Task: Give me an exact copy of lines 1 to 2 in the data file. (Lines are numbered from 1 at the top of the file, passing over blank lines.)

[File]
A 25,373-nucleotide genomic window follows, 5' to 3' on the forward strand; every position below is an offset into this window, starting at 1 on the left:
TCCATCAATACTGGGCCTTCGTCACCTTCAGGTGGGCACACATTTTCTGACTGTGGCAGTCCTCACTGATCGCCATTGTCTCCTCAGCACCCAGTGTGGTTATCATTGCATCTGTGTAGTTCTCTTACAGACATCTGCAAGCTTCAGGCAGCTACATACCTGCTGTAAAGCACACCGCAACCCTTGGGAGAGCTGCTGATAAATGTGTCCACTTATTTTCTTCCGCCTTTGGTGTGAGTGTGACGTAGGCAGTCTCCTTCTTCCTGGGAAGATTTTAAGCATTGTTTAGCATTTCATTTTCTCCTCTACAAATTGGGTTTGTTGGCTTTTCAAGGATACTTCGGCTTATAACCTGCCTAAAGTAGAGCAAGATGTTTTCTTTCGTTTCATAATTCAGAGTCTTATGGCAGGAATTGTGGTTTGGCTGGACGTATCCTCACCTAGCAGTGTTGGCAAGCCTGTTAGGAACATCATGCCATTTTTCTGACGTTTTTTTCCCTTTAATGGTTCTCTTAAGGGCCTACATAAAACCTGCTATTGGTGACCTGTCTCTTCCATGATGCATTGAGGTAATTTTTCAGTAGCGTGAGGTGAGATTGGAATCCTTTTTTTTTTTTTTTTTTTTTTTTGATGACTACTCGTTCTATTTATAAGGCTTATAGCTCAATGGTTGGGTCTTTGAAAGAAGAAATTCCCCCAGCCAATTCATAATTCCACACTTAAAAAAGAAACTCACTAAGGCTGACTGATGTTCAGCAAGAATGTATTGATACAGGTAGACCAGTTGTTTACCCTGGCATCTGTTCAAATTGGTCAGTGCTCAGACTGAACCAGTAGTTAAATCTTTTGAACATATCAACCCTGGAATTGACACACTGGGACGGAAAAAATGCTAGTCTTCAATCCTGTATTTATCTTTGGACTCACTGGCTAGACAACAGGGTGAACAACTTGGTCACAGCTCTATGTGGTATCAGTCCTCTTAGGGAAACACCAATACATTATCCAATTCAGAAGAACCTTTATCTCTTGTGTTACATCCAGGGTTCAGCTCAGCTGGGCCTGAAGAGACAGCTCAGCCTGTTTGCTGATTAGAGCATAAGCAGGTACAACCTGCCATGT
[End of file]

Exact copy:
A 25,373-nucleotide genomic window follows, 5' to 3' on the forward strand; every position below is an offset into this window, starting at 1 on the left:
TCCATCAATACTGGGCCTTCGTCACCTTCAGGTGGGCACACATTTTCTGACTGTGGCAGTCCTCACTGATCGCCATTGTCTCCTCAGCACCCAGTGTGGTTATCATTGCATCTGTGTAGTTCTCTTACAGACATCTGCAAGCTTCAGGCAGCTACATACCTGCTGTAAAGCACACCGCAACCCTTGGGAGAGCTGCTGATAAATGTGTCCACTTATTTTCTTCCGCCTTTGGTGTGAGTGTGACGTAGGCAGTCTCCTTCTTCCTGGGAAGATTTTAAGCATTGTTTAGCATTTCATTTTCTCCTCTACAAATTGGGTTTGTTGGCTTTTCAAGGATACTTCGGCTTATAACCTGCCTAAAGTAGAGCAAGATGTTTTCTTTCGTTTCATAATTCAGAGTCTTATGGCAGGAATTGTGGTTTGGCTGGACGTATCCTCACCTAGCAGTGTTGGCAAGCCTGTTAGGAACATCATGCCATTTTTCTGACGTTTTTTTCCCTTTAATGGTTCTCTTAAGGGCCTACATAAAACCTGCTATTGGTGACCTGTCTCTTCCATGATGCATTGAGGTAATTTTTCAGTAGCGTGAGGTGAGATTGGAATCCTTTTTTTTTTTTTTTTTTTTTTTTGATGACTACTCGTTCTATTTATAAGGCTTATAGCTCAATGGTTGGGTCTTTGAAAGAAGAAATTCCCCCAGCCAATTCATAATTCCACACTTAAAAAAGAAACTCACTAAGGCTGACTGATGTTCAGCAAGAATGTATTGATACAGGTAGACCAGTTGTTTACCCTGGCATCTGTTCAAATTGGTCAGTGCTCAGACTGAACCAGTAGTTAAATCTTTTGAACATATCAACCCTGGAATTGACACACTGGGACGGAAAAAATGCTAGTCTTCAATCCTGTATTTATCTTTGGACTCACTGGCTAGACAACAGGGTGAACAACTTGGTCACAGCTCTATGTGGTATCAGTCCTCTTAGGGAAACACCAATACATTATCCAATTCAGAAGAACCTTTATCTCTTGTGTTACATCCAGGGTTCAGCTCAGCTGGGCCTGAAGAGACAGCTCAGCCTGTTTGCTGATTAGAGCATAAGCAGGTACAACCTGCCATGT